An important, yet sometimes overlooked, part of music is chord progressions. Chord progressions move the music, and can smoothly add tension to a piece, but a lot of guitarists don’t know how to use this to make interesting progressions. Most guitarists I know don’t think they can use them because “The music doesn’t have chords”. In this article I’m going to explain three concepts about chord progressions that can help get the creative juices flowing, or simply give you a new way of thinking of riffs: Circle Progressions, Parallel Chords, and Major-Minor Progressions.
Defining a Chord:
First of all, let’s talk about what’s considered a chord. Most guitarists will know at least a few nut chord or bar chord shapes, but if the music you play doesn’t use these, it’s hard to see the point to chord progressions at all. However, you could be playing complex or simple chord progressions already, and not even know it.
With good knowledge of chords, we can think of any riff as though it were an arpeggio. For more complex riffs, we can use all of the notes in the riff to derive which scale were on, and the dominant notes to figure out which chord. Typically the more complex a riff, the more complex the chord will be. I’ve used plenty of riffs that can be considered 13th chords, suspended chords, and more complicated diminished chords, but all of them can have a place in a chord, and can be used in some sort of chord progression. Most chords can be narrowed down to a simple major, minor, or diminished counterpart, and serve the same function.
Circle Progressions: The Chord Flow
Most chord progressions have a flow, leading them in a circle outwards from, and back towards the tonic chord. The tonic chord is basically home base for a chord progression, and is the chord based on the key of the song (For example, the tonic chord of the key of C is a C major chord). The flow that dictates from a chord generally goes outward in fourths. This means a C major in the key of C, wants to move to an F major, which is the fourth letter name from C. This flow can continue until the progression goes through all seven chords and leads back to the tonic chord, and is called a circle progression (In the fashion I-IV-vii°-iii-vii-ii-V-I, or C-F-B°-Em-Am-Dm-G-C). This doesn’t mean all chord progressions must look like this, it’s simply a guide line for where to go next. A simple I-IV-V-I can be all you need.
A circle progression typically ends on a “cadence”. The cadence is the motion from the chord with the strongest pull towards the tonic (the V chord) to the tonic. This usually signifies the end of a phrase or section, and creates a sense of relief.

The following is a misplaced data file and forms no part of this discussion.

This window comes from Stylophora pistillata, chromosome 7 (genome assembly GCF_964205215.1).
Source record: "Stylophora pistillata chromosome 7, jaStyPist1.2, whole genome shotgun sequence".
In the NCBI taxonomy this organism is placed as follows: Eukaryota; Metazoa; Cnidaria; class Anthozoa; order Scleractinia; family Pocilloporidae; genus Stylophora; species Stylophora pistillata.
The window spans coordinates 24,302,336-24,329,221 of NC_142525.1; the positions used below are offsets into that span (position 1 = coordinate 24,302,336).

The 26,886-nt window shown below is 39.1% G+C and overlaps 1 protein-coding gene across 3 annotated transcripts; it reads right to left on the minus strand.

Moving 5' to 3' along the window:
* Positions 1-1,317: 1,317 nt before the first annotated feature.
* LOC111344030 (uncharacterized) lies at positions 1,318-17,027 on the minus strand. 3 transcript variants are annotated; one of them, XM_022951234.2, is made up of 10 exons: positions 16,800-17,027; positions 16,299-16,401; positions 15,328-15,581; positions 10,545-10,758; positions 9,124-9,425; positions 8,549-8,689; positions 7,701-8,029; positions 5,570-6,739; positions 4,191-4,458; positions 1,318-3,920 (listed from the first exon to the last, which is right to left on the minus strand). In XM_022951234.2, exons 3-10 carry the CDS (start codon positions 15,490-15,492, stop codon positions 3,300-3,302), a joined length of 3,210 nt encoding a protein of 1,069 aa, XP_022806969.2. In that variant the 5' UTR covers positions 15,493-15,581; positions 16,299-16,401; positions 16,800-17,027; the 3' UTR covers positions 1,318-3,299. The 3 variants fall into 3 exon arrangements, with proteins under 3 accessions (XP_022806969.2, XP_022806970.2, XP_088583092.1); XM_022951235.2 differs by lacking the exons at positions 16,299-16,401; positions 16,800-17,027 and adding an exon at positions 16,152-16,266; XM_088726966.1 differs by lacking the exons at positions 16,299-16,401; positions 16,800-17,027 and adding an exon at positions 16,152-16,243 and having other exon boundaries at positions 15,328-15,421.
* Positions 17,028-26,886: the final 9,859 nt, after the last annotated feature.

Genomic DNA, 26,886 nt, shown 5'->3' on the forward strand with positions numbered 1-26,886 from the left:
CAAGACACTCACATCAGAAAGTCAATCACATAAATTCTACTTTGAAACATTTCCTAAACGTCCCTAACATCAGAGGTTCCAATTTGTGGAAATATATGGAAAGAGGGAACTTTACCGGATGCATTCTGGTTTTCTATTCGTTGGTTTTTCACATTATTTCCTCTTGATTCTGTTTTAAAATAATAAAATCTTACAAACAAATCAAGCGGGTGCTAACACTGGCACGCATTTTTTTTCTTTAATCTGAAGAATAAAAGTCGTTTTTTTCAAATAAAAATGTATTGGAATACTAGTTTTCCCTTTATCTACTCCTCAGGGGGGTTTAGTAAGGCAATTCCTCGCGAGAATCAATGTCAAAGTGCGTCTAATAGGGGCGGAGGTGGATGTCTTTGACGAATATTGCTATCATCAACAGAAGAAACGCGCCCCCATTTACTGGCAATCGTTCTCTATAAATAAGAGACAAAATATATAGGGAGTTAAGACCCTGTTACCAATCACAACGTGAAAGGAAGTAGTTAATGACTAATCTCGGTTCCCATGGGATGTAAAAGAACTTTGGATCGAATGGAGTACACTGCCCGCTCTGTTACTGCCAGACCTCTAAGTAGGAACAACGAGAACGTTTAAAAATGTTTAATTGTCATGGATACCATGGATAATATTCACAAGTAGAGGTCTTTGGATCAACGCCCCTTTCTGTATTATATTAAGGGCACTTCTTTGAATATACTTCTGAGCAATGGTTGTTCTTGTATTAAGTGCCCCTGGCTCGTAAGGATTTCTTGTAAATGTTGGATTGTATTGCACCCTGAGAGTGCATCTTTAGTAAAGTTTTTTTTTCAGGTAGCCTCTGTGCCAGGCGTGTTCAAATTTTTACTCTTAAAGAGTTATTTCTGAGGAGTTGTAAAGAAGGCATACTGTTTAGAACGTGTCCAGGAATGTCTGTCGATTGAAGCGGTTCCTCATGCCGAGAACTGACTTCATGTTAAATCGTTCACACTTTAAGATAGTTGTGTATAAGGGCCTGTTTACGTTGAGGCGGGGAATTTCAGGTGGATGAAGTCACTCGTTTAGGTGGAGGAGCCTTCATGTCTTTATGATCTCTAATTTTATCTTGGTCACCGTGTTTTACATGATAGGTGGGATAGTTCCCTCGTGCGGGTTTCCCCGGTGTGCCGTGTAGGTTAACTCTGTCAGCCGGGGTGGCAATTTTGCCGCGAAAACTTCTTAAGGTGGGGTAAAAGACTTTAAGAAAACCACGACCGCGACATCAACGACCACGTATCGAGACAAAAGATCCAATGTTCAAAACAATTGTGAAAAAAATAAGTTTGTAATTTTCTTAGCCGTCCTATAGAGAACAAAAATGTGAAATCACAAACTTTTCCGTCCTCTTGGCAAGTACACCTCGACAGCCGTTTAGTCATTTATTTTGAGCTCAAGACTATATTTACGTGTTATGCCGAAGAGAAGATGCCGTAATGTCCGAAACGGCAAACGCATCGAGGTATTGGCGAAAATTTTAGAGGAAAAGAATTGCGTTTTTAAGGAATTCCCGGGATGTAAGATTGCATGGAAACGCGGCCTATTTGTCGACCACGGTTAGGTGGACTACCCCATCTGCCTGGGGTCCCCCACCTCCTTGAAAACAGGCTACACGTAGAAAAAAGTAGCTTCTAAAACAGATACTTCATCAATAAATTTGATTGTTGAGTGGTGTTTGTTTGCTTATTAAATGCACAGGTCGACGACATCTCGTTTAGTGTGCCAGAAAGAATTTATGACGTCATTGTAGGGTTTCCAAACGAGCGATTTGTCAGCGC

Using Parallel Chords
Now we could keep making circle progressions all day long. Lots of classical and blues pieces do this, and it works out fine for them. But what if that gets boring, and you want to try something new? Well we can start by using parallel chords. Parallel chords are basically replacement chords to a circle progression. These are the chords a third down from their predecessor and are derived from the relative minor scale of the key (The relative minor scale of C major is A minor). We can use them in a similar way to chord substitutions, by including them where a different chord was going to be (I-ii-V-I).
Taking Chords from Other Scales
Another way to spice up chord progressions is to simply take some chords out of the parallel major or minor key. Suppose you have a I-IV-ii-V-I progression in C major (C-F-Dm-G-C), but it just sounds to joyful and dull for the song you want to make. Well let’s change some of the chords to their counter parts in the parallel minor key, C minor. You could swap out the F chord for an Fm, or even the C at the end for a Cm. The same goes for a similar progression in C minor, where you can take chords out of C major. This is a good way to make more interesting chord progressions, but remember when you draw chords from a parallel minor or major, all of the other instrument parts must switch to the new key to avoid dissonance.
Remember, these aren’t specific rules that must be followed, they’re simply guide lines. Whether you want to end a piece on a cadence or not, or whether you want to follow circle progressions, or ignore them completely, it’s your song, so don’t feel obligated to do so because I told you to.